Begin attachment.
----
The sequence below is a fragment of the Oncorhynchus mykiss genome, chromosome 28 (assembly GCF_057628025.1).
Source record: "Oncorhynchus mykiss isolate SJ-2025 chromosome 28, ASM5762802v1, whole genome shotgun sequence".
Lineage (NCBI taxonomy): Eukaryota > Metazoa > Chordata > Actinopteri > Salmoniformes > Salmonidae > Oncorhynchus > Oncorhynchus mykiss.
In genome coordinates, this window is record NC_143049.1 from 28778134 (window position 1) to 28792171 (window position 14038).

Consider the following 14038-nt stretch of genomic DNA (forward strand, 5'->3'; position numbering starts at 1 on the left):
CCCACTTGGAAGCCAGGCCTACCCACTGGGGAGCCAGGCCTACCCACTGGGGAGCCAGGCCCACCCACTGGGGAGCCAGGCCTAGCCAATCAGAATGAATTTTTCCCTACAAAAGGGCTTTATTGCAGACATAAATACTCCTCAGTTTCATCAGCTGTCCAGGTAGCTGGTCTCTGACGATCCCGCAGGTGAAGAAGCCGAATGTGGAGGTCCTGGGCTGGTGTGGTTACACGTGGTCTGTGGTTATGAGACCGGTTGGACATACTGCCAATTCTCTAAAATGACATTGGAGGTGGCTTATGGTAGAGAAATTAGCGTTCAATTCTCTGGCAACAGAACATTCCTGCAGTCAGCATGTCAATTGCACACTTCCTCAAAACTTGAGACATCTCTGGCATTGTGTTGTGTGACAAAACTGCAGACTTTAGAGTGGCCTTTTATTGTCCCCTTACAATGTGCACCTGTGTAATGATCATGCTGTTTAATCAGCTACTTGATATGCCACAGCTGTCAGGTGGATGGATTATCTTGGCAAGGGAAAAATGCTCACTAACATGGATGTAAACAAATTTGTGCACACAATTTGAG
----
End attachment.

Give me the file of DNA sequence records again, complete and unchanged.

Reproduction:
The sequence below is a fragment of the Oncorhynchus mykiss genome, chromosome 28 (assembly GCF_057628025.1).
Source record: "Oncorhynchus mykiss isolate SJ-2025 chromosome 28, ASM5762802v1, whole genome shotgun sequence".
Lineage (NCBI taxonomy): Eukaryota > Metazoa > Chordata > Actinopteri > Salmoniformes > Salmonidae > Oncorhynchus > Oncorhynchus mykiss.
In genome coordinates, this window is record NC_143049.1 from 28778134 (window position 1) to 28792171 (window position 14038).

Consider the following 14038-nt stretch of genomic DNA (forward strand, 5'->3'; position numbering starts at 1 on the left):
CCCACTTGGAAGCCAGGCCTACCCACTGGGGAGCCAGGCCTACCCACTGGGGAGCCAGGCCCACCCACTGGGGAGCCAGGCCTAGCCAATCAGAATGAATTTTTCCCTACAAAAGGGCTTTATTGCAGACATAAATACTCCTCAGTTTCATCAGCTGTCCAGGTAGCTGGTCTCTGACGATCCCGCAGGTGAAGAAGCCGAATGTGGAGGTCCTGGGCTGGTGTGGTTACACGTGGTCTGTGGTTATGAGACCGGTTGGACATACTGCCAATTCTCTAAAATGACATTGGAGGTGGCTTATGGTAGAGAAATTAGCGTTCAATTCTCTGGCAACAGAACATTCCTGCAGTCAGCATGTCAATTGCACACTTCCTCAAAACTTGAGACATCTCTGGCATTGTGTTGTGTGACAAAACTGCAGACTTTAGAGTGGCCTTTTATTGTCCCCTTACAATGTGCACCTGTGTAATGATCATGCTGTTTAATCAGCTACTTGATATGCCACAGCTGTCAGGTGGATGGATTATCTTGGCAAGGGAAAAATGCTCACTAACATGGATGTAAACAAATTTGTGCACACAATTTGAG